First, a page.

What to do with autumn leaves
By Adelaide Gray
Find out what you need to do to turn your autumn leaves into a fantastic compost with Which? Gardening's easy guide.
How do I make leaf mould?
The best thing you can do with autumn leaves is to compost them on their own to make a rich soil improver called leaf mould. This can then be used as a mulch on bare soil, where it will help retain moisture and suppress weeds, and then improve the soil as it rots down.
Which? Gardening has trialled different methods of making leaf mould and this was the best as the leaves rotted quickly and leaf mould was ready to use in only 12 months. As the leaves were shredded, we could also put more in each bag compared to whole leaves:
- Shred the leaves by running over them with a lawn mower or by collecting them with a leaf blower vac.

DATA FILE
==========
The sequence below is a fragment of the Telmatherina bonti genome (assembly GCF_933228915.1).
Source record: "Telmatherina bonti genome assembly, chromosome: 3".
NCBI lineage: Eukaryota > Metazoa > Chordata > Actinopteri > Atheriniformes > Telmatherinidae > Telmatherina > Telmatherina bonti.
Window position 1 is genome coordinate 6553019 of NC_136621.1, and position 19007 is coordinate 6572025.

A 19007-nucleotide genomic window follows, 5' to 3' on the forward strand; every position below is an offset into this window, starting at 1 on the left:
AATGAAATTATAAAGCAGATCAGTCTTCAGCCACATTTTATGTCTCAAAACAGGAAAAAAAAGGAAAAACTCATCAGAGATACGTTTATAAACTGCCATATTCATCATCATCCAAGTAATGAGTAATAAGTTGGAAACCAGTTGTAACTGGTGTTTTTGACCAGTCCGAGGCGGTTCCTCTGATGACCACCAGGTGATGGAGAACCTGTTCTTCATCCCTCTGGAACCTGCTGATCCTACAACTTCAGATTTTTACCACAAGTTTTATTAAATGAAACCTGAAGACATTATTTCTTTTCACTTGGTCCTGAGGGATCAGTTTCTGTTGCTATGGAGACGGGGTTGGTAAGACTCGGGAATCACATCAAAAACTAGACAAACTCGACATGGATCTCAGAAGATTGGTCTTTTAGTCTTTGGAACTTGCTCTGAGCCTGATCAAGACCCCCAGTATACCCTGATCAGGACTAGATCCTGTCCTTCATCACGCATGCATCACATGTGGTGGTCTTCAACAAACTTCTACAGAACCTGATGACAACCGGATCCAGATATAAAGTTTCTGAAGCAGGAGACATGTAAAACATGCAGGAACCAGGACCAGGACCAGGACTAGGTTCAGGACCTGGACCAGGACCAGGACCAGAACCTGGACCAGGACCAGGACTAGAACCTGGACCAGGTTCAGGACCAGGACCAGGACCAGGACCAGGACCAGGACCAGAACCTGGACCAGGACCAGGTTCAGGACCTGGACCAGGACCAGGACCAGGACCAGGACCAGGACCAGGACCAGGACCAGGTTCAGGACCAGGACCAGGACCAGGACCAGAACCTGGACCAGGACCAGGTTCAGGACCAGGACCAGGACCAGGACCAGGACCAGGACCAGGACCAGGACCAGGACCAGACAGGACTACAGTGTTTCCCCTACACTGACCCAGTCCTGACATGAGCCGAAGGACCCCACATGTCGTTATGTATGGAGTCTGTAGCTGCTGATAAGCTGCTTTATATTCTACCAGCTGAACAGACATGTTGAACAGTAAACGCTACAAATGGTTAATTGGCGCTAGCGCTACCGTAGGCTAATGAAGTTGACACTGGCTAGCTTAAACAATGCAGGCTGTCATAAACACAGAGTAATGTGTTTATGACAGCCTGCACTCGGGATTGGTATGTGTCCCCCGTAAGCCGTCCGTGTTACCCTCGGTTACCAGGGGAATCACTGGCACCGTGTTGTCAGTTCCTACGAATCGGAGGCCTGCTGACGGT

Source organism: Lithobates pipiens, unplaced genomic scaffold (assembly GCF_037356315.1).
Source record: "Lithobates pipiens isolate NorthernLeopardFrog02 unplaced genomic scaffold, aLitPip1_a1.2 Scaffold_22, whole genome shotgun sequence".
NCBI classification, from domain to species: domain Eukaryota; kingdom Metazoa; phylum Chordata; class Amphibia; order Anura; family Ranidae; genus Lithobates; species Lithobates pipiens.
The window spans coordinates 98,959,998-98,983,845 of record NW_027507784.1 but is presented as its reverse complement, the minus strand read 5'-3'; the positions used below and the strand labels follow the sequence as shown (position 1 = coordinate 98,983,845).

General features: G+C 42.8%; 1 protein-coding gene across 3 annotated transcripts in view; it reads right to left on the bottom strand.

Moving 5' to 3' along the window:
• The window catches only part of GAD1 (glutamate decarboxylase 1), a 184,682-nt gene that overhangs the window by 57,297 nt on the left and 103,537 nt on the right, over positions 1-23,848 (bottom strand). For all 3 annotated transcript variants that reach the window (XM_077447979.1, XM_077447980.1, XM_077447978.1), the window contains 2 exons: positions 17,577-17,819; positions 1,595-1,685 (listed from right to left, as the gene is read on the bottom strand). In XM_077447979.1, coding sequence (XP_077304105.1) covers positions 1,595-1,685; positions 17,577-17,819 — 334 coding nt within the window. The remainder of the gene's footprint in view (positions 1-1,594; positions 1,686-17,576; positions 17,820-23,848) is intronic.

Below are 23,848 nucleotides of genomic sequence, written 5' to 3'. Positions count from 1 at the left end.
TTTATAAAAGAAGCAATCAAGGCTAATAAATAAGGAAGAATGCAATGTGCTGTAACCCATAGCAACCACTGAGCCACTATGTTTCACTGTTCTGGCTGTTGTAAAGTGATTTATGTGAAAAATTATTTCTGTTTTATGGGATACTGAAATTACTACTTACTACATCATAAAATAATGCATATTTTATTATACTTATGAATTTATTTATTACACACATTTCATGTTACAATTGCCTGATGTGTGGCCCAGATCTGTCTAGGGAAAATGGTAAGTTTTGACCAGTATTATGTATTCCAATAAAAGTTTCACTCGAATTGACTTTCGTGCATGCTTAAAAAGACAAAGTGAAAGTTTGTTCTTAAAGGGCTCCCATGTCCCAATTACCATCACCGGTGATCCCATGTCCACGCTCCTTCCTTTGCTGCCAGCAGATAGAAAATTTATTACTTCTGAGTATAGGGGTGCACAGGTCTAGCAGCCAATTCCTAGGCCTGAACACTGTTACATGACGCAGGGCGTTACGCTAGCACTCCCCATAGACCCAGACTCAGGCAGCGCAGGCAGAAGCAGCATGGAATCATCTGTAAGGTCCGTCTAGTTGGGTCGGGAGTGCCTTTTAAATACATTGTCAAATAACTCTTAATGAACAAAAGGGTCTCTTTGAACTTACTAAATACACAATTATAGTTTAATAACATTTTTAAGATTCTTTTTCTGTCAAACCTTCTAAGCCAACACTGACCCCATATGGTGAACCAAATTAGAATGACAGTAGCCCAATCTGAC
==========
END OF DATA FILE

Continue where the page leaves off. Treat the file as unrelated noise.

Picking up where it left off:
- If the leaves aren't moist already, sprinkle them with water.
- Put them in black plastic bags and seal when full.
- Use a garden fork to pierce a few holes in the bag.
- Leave the bags in a quiet corner of the garden.
- Your light, crumbly leaf mould should be ready in 12 months.
Can leaves go in the compost bin?
If you have a compost bin, you can add layers of autumn leaves. Make sure you add other materials, such as veg peelings from the kitchen or grass clippings.
Leaves can be quite tough and dry so the best idea is to shred them before you put them in the compost bin. Some leaf blower vacs shred leaves when you suck them up. Alternatively for leaves on the lawn, you can go over them with a lawn mower and it will cut them up.
Can leaves by used as mulch?
Shredded leaves make a good mulch for borders, vegetable beds and beneath trees and shrubs. Add a 5cm-deep layer of shredded leaves to your beds, but try to keep the mulch from touching the stems of any shrubs and plants.
The mulch will help the soil retain moisture and limit weed growth. As the leaves decay they will rot down to improve the soil. Depending on the type of leaves and the conditions, it will take around two years for the leaves to rot.